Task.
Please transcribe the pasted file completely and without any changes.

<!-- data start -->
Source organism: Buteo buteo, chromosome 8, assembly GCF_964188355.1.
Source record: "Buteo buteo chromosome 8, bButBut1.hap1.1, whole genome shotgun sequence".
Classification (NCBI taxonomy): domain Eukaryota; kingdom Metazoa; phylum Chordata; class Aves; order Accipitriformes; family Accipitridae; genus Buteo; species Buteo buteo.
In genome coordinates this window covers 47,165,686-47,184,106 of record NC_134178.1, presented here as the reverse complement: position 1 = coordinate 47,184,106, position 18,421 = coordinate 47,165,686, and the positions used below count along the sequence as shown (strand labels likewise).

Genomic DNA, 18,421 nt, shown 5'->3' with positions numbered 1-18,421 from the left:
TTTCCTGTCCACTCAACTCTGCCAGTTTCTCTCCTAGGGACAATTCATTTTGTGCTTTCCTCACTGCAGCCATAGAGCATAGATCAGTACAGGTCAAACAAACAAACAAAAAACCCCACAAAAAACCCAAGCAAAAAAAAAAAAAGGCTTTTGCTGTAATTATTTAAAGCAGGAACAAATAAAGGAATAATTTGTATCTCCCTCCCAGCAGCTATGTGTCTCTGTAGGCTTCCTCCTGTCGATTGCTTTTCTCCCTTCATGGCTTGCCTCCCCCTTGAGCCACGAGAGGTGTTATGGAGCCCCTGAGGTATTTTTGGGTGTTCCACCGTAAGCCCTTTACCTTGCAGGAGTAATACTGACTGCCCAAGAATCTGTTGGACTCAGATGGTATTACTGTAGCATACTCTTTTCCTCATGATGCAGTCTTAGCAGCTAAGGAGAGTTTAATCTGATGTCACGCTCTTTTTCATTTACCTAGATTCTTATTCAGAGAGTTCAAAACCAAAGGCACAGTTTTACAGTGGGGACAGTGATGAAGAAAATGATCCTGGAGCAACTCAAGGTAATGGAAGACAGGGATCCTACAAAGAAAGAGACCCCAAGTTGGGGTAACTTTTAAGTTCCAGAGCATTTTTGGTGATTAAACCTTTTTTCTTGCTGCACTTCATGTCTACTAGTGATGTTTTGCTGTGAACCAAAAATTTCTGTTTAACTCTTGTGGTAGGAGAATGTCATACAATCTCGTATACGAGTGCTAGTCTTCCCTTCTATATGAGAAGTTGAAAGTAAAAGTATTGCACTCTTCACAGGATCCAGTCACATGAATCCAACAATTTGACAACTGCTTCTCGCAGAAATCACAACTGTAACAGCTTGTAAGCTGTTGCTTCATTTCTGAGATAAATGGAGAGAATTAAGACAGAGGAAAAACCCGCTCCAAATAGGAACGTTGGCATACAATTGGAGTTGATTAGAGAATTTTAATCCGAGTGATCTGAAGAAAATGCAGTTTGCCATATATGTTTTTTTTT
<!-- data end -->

Source organism: Buteo buteo, chromosome 8, assembly GCF_964188355.1.
Source record: "Buteo buteo chromosome 8, bButBut1.hap1.1, whole genome shotgun sequence".
Classification (NCBI taxonomy): domain Eukaryota; kingdom Metazoa; phylum Chordata; class Aves; order Accipitriformes; family Accipitridae; genus Buteo; species Buteo buteo.
In genome coordinates this window covers 47,165,686-47,184,106 of record NC_134178.1, presented here as the reverse complement: position 1 = coordinate 47,184,106, position 18,421 = coordinate 47,165,686, and the positions used below count along the sequence as shown (strand labels likewise).

Genomic DNA, 18,421 nt, shown 5'->3' with positions numbered 1-18,421 from the left:
TTTCCTGTCCACTCAACTCTGCCAGTTTCTCTCCTAGGGACAATTCATTTTGTGCTTTCCTCACTGCAGCCATAGAGCATAGATCAGTACAGGTCAAACAAACAAACAAAAAACCCCACAAAAAACCCAAGCAAAAAAAAAAAAAGGCTTTTGCTGTAATTATTTAAAGCAGGAACAAATAAAGGAATAATTTGTATCTCCCTCCCAGCAGCTATGTGTCTCTGTAGGCTTCCTCCTGTCGATTGCTTTTCTCCCTTCATGGCTTGCCTCCCCCTTGAGCCACGAGAGGTGTTATGGAGCCCCTGAGGTATTTTTGGGTGTTCCACCGTAAGCCCTTTACCTTGCAGGAGTAATACTGACTGCCCAAGAATCTGTTGGACTCAGATGGTATTACTGTAGCATACTCTTTTCCTCATGATGCAGTCTTAGCAGCTAAGGAGAGTTTAATCTGATGTCACGCTCTTTTTCATTTACCTAGATTCTTATTCAGAGAGTTCAAAACCAAAGGCACAGTTTTACAGTGGGGACAGTGATGAAGAAAATGATCCTGGAGCAACTCAAGGTAATGGAAGACAGGGATCCTACAAAGAAAGAGACCCCAAGTTGGGGTAACTTTTAAGTTCCAGAGCATTTTTGGTGATTAAACCTTTTTTCTTGCTGCACTTCATGTCTACTAGTGATGTTTTGCTGTGAACCAAAAATTTCTGTTTAACTCTTGTGGTAGGAGAATGTCATACAATCTCGTATACGAGTGCTAGTCTTCCCTTCTATATGAGAAGTTGAAAGTAAAAGTATTGCACTCTTCACAGGATCCAGTCACATGAATCCAACAATTTGACAACTGCTTCTCGCAGAAATCACAACTGTAACAGCTTGTAAGCTGTTGCTTCATTTCTGAGATAAATGGAGAGAATTAAGACAGAGGAAAAACCCGCTCCAAATAGGAACGTTGGCATACAATTGGAGTTGATTAGAGAATTTTAATCCGAGTGATCTGAAGAAAATGCAGTTTGCCATATATGTTTTTTTTT